Milium Cyst

Written by Tricia Kinman | Published on August 20, 2012
Medically Reviewed by George Krucik, MD

What Are Milium Cysts?

Milium cysts are small, white bumps (or milia when they occur in groups) that typically appear on the nose and cheeks. The cysts occur when keratin become trapped beneath surface of the skin. Keratin is a strong protein that is typically found in skin, hair, and nail cells.

Milia can occur in people of all ages, but are most common in newborns and are typically found on the face, eyelids, and cheeks. Milium cysts are often confused with a condition called Epstein’s Pearls, where harmless white-yellow cysts appear on a newborn’s gums and mouth. Milia are often inaccurately referred to as “baby acne.”

What Causes Milia?

The cause of milium cysts in newborns is unknown. In older children and adults, the cause is typically associated with some type of damage to the skin, such as:

  • skin conditions that cause blistering, such as bullous pemphigoid, epidermolysis bullosa, and porphyria cutanea
  • burns
  • blistering injuries, such as poison ivy
  • skin resurfacing procedures, such as dermabrasion or laser resurfacing
  • long-term use of steroid creams
  • long-term sun damage

Identifying Milium Cysts

Milium cysts are small, dome-shaped bumps that are white or yellow. They are usually not itchy or painful. However, they may cause discomfort for some people. Rough sheets or clothing may cause milia to become irritated and red.

What Are the Types of Milia?

There are various types of milium cysts. These cysts are classified based on the age at which they occur or the injury that causes the cysts to develop.

Neonatal Milia

This condition develops in newborns and heals within a few weeks. Cysts are typically seen on the face, scalp, and upper torso.

Primary Milia in Children And Adults

This condition is caused by keratin trapped beneath the skin. Cysts can be found around the eyelids, forehead, and on the genitalia. Primary milia may disappear in a few weeks or last for several months.

Juvenile Milia

This condition is caused by genetic disorders, including basal cell nevus syndrome, pachyonychia congenita, Gardner syndrome, or Bazex-Dupré-Christol syndrome.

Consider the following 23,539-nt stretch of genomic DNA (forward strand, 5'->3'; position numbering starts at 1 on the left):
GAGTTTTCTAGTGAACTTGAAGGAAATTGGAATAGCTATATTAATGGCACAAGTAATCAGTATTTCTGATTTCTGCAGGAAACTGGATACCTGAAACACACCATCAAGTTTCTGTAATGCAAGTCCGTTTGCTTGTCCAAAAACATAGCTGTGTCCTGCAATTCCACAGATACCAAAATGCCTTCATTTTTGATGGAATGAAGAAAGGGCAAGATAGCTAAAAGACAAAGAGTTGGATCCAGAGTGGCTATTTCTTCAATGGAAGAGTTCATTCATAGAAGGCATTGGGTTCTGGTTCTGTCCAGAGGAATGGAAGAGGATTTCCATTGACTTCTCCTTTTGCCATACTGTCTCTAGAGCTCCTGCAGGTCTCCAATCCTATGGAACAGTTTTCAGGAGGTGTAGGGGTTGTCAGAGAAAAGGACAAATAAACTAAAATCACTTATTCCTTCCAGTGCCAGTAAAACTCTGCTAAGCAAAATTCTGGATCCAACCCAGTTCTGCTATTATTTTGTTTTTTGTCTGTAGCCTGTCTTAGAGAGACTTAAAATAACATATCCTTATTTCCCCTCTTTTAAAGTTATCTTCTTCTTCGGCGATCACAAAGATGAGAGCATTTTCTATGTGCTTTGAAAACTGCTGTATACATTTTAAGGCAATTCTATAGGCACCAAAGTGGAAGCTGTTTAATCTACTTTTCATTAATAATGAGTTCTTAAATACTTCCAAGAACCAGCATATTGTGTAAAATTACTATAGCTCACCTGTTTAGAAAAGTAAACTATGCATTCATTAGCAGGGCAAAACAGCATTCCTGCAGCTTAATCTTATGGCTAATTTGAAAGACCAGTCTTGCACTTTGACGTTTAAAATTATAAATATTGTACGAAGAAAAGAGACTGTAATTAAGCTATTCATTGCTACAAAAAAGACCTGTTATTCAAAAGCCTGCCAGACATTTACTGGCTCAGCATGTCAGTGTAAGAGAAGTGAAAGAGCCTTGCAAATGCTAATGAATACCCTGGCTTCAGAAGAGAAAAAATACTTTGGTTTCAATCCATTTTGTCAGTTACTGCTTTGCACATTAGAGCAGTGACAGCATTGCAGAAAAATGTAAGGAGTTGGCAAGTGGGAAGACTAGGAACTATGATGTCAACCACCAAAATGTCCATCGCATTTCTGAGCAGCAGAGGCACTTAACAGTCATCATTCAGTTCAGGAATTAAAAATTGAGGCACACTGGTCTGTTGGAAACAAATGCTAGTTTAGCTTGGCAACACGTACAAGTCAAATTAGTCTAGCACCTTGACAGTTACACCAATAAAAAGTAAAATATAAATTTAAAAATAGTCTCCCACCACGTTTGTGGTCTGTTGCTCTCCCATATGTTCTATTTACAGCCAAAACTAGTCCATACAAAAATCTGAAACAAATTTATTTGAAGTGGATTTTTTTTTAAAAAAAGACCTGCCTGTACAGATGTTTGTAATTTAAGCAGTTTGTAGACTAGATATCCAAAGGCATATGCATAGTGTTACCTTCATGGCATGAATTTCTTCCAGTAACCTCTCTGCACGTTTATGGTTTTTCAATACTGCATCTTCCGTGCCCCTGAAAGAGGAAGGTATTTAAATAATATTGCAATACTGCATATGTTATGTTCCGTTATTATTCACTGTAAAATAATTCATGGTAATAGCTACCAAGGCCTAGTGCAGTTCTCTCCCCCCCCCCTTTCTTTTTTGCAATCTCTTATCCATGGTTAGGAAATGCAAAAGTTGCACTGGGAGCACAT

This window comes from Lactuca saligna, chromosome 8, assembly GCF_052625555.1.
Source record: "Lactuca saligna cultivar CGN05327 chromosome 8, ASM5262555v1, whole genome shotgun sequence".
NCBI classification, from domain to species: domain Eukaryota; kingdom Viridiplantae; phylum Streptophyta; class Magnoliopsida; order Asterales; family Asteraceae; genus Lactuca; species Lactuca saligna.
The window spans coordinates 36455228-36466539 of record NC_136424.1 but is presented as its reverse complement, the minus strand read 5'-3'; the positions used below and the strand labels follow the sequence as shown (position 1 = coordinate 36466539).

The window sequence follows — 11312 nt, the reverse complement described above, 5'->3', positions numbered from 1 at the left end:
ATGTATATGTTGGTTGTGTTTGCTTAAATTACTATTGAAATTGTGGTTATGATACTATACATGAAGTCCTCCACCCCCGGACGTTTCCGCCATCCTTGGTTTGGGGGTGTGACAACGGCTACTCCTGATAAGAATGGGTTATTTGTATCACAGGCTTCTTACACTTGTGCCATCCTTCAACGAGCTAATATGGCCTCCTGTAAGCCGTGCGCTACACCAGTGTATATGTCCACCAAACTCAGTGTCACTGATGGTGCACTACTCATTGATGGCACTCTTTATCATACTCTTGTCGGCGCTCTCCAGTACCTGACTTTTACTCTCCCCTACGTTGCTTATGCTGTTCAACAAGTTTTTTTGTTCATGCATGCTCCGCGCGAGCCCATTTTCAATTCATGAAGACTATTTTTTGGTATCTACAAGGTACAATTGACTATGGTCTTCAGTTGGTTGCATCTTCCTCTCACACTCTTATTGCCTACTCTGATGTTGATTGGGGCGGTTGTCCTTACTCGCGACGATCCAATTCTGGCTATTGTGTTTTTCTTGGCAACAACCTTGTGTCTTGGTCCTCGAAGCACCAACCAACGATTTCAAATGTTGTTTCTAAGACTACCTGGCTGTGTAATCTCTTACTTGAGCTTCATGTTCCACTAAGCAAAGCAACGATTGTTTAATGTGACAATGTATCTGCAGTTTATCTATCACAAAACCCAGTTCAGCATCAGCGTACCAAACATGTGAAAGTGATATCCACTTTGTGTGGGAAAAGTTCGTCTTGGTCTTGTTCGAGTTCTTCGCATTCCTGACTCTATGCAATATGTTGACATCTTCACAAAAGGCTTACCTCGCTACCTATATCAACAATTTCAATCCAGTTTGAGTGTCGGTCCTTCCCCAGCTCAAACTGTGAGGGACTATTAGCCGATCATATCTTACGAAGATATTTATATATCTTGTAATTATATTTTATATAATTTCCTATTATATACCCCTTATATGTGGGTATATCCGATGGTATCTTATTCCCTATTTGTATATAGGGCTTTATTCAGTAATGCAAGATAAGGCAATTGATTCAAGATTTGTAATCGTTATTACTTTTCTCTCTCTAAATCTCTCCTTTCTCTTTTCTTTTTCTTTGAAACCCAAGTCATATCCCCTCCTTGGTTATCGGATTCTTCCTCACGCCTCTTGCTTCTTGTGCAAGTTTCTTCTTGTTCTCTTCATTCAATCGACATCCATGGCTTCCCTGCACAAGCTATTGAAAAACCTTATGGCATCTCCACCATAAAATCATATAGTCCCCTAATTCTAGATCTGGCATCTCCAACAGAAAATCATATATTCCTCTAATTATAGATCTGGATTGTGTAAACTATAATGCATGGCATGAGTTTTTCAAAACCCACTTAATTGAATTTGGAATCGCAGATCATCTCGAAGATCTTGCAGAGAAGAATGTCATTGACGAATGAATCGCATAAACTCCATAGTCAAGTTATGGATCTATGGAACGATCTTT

Milia en Plaque

This condition is commonly associated with genetic or autoimmune skin. Milia en plaque affects the eyelids, ears, cheeks, and jaw. Milia can be several centimeters in diameter.

Multiple Eruptive Milia

These cysts are often itchy and appear on the face, upper arms, and torso.

Traumatic Milia

These cysts occur where injury to the skin has occurred. The cysts may become irritated, making them red along the edges and white in the center.

Milia Associated with Drugs

The use of steroid creams can produce milia on the skin where the cream is applied.

How Are Milia Diagnosed?

Your doctor will examine your skin and will be able to determine if you have the condition based on the appearance of the cysts.

How Are Milia Treated?

There is no treatment necessary for infant milia. The cysts will usually clear up within a few weeks. In older children and adults, milia will go away within a few months. If it causes discomfort, then there are some treatments that can be effective for eliminating these cysts.

Treatments include:

  • de-roofing, or using a sterile needle to pick out the contents of the cyst
  • destruction of the cysts using diathermy (extreme heat), curettage (surgical scraping and cauterization), or cryotherapy (freezing)
  • medications, such as topical retinoids (creams that contain compounds of vitamin A)
  • chemical peels or laser ablation (destroying cysts with a small, focused laser)
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